This is a sensitive subject, and each Christian should conscientiously decide for himself what God is saying here, through Paul. In any case, it seems significant that the only reference in the Bible to “jesting” is a warning against it. It is also significant that one can never find this element in the sermons of Christ or the letters of Paul or anywhere in the Bible. The Bible writers seem to have believed that sin and salvation were such sober, serious issues that there was nothing there to joke about. We read several times of Jesus weeping, but never of Him laughing. The Scriptures often refer to “rejoicing,” but never to “having fun.”

Furthermore, Jesus warned that “every idle word that men shall speak, they shall give account thereof in the day of judgment” (Matthew 12:36), and Paul exhorted us to “let your speech be always with grace” (Colossians 4:6). Our text says that foolish talking and jesting are “not convenient” for a Christian. Other things “not convenient” include the list of 23 sins in Romans 1:28-31, beginning with “unrighteousness” and ending with “unmerciful.”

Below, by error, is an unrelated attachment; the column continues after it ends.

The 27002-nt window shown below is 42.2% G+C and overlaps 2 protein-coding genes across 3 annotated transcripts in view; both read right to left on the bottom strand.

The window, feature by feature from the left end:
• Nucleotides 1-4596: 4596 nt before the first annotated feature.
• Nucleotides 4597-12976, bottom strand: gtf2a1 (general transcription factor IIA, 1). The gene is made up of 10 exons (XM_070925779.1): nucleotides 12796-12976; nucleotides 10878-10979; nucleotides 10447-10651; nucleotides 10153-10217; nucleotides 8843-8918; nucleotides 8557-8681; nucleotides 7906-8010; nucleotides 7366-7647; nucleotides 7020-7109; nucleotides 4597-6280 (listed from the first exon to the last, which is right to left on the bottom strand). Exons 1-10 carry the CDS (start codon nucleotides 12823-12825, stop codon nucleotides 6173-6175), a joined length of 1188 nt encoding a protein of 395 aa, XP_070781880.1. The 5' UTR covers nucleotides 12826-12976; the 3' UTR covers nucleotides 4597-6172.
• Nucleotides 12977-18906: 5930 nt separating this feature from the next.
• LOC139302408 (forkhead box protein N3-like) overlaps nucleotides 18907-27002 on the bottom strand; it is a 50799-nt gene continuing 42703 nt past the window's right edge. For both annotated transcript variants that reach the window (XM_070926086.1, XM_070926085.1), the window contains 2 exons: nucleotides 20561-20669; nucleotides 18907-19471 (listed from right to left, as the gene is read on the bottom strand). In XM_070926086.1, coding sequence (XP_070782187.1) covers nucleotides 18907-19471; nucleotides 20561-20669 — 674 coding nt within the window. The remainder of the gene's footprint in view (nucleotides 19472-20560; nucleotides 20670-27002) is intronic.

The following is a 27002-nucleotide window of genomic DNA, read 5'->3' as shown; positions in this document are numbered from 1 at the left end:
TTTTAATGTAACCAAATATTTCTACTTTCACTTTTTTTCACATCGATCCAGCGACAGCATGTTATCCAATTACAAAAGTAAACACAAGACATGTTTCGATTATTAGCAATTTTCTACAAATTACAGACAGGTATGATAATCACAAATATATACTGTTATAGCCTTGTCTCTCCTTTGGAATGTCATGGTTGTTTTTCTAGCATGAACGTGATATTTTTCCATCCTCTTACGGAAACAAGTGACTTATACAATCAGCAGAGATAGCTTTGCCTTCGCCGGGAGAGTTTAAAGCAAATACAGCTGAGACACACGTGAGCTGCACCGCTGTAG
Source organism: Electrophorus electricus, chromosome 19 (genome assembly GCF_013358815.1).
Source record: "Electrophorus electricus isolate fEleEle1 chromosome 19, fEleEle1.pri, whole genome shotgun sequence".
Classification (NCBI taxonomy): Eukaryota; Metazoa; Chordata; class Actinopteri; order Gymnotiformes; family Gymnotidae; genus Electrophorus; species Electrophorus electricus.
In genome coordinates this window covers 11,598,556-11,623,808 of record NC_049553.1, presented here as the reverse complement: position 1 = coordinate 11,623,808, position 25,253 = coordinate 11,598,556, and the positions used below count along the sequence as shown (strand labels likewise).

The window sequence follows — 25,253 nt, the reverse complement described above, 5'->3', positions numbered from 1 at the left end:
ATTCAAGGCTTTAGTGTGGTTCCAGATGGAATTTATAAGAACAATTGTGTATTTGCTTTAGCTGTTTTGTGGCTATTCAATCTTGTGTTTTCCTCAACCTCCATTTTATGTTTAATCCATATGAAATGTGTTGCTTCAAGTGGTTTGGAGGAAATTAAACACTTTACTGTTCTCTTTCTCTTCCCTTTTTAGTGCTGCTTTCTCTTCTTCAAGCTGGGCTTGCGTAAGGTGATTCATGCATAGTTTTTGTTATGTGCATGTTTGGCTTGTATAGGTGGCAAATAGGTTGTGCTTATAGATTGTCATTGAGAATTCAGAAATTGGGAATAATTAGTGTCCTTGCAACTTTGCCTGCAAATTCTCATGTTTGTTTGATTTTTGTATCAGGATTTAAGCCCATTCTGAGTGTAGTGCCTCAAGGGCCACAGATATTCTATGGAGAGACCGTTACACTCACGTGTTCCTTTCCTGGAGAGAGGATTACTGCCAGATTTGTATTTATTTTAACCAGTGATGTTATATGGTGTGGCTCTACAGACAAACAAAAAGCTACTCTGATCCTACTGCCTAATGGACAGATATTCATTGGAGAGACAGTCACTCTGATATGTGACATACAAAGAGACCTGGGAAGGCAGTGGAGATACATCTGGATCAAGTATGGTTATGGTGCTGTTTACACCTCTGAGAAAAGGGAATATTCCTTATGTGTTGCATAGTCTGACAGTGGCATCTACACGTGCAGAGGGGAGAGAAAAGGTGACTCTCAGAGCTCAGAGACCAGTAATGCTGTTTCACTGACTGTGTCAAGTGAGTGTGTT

Whether or not we can justify certain “convenient” times for jesting, there is one thing we can know is always convenient—that is, “giving of thanks.” HMM

Saintliness and Holiness

And he said to them all, If any man will come after me, let him deny himself, and take up his cross daily, and follow me. —Luke 9:23

If anyone should wonder what I mean by godliness, saintliness, holiness, I’ll explain. I mean a life and a heart marked by meekness and humility. The godly soul will not boast nor show off. I mean reverence. The godly man will never take part in any religious exercise that shows disrespect for the Deity. The cozy, cute terms now applied to God and Christ will never pass his lips. He will never join in singing religious songs that are light, humorous or irreverent. He will cultivate a spirit of complete sincerity and discuss God and religion only in grave and reverent tones.

Further, I mean separation from the world unto God in an all-out, irrevocable committal. The holy man will not envy the world, nor will he imitate it or seek its approval. His testimony will be, “I am crucified unto the world and the world unto me.” He will not depend upon it for his enjoyments, but will look above and within for the joy that is unspeakable and full of glory.